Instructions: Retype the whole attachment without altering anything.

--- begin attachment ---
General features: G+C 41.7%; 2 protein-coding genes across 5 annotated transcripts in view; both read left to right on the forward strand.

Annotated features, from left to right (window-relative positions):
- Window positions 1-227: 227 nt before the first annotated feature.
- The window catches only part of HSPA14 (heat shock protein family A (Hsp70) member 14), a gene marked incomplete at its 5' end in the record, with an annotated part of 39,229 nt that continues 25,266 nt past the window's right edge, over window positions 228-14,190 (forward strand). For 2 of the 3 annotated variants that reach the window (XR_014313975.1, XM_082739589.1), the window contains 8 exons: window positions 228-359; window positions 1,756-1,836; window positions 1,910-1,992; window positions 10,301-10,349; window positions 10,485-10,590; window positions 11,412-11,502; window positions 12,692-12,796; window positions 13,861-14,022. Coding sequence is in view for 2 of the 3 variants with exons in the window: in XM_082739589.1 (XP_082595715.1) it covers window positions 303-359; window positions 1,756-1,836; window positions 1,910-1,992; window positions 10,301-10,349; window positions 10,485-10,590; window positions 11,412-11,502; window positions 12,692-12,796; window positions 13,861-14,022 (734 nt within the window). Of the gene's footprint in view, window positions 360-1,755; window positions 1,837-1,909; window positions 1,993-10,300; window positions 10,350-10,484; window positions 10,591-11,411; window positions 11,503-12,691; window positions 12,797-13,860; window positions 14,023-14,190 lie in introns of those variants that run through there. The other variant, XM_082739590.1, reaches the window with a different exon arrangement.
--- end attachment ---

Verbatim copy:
General features: G+C 41.7%; 2 protein-coding genes across 5 annotated transcripts in view; both read left to right on the forward strand.

Annotated features, from left to right (window-relative positions):
- Window positions 1-227: 227 nt before the first annotated feature.
- The window catches only part of HSPA14 (heat shock protein family A (Hsp70) member 14), a gene marked incomplete at its 5' end in the record, with an annotated part of 39,229 nt that continues 25,266 nt past the window's right edge, over window positions 228-14,190 (forward strand). For 2 of the 3 annotated variants that reach the window (XR_014313975.1, XM_082739589.1), the window contains 8 exons: window positions 228-359; window positions 1,756-1,836; window positions 1,910-1,992; window positions 10,301-10,349; window positions 10,485-10,590; window positions 11,412-11,502; window positions 12,692-12,796; window positions 13,861-14,022. Coding sequence is in view for 2 of the 3 variants with exons in the window: in XM_082739589.1 (XP_082595715.1) it covers window positions 303-359; window positions 1,756-1,836; window positions 1,910-1,992; window positions 10,301-10,349; window positions 10,485-10,590; window positions 11,412-11,502; window positions 12,692-12,796; window positions 13,861-14,022 (734 nt within the window). Of the gene's footprint in view, window positions 360-1,755; window positions 1,837-1,909; window positions 1,993-10,300; window positions 10,350-10,484; window positions 10,591-11,411; window positions 11,503-12,691; window positions 12,797-13,860; window positions 14,023-14,190 lie in introns of those variants that run through there. The other variant, XM_082739590.1, reaches the window with a different exon arrangement.